David Cameron, the Conservative leader, has called the government to broaden its base of IT contractors away from large technology companies like Capita.
Rather than simply being reserved for the “the big players”, the Tory leader said contracts for the supply of services to the government should go to smaller outfits.
These outfits might be voluntary groups or small firms, but both would typically be “inventive and doing exciting things,” Mr Cameron said in a speech in London.
His declaration, reported by Bloomberg, marks the second time that the Tories have supported, in their words, freeing the state from “monopoly supply” situations.
Mr Cameron said: “At the moment in the civil service there’s a sort of mentality of ‘no one got fired for giving the contract to Capita.’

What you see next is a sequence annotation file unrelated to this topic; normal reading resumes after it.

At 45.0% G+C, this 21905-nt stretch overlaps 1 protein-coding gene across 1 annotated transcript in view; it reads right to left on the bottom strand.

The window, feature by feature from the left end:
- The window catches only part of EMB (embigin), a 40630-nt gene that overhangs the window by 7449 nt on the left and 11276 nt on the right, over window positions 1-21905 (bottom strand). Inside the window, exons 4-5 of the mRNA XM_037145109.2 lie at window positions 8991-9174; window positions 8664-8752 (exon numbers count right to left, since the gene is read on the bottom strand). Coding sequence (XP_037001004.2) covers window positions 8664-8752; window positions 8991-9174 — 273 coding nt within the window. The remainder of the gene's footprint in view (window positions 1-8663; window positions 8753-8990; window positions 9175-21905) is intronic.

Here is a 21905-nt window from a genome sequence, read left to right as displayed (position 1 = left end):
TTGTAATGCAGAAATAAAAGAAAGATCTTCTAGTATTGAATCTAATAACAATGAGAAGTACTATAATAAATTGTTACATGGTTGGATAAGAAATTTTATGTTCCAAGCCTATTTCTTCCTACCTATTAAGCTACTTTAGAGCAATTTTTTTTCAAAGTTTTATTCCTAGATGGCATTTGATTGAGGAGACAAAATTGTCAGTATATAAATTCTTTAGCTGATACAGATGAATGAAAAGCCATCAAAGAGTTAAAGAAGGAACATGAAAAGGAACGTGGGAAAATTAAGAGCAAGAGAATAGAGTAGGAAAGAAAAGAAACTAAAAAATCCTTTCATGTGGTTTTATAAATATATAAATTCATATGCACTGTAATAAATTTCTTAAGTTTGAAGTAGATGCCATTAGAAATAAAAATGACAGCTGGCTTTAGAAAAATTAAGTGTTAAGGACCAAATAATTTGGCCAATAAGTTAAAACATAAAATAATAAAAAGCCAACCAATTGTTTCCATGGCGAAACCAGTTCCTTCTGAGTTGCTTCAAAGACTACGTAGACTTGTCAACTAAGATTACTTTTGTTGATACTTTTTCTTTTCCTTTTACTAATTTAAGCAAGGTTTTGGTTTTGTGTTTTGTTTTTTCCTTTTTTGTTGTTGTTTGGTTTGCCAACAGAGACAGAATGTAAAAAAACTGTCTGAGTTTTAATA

“We’ve got to have a culture that’s a little bit more experimental and is prepared to take a bit of a leap sometimes with a small organisation.”
In January, George Osborne, the shadow chancellor, set out a “better IT deal for the taxpayer” to save £600m a year by opening up Whitehall’s IT procurement process.
Under the plan, a big software project would be split into chunks, manageable for multiple firms using open-source, instead of being left whole for a single IT company. Mr Cameron’s singling out of Capita came amid reports that the outsourcing group’s multi-million pound contract for National Strategies for schools would not be renewed.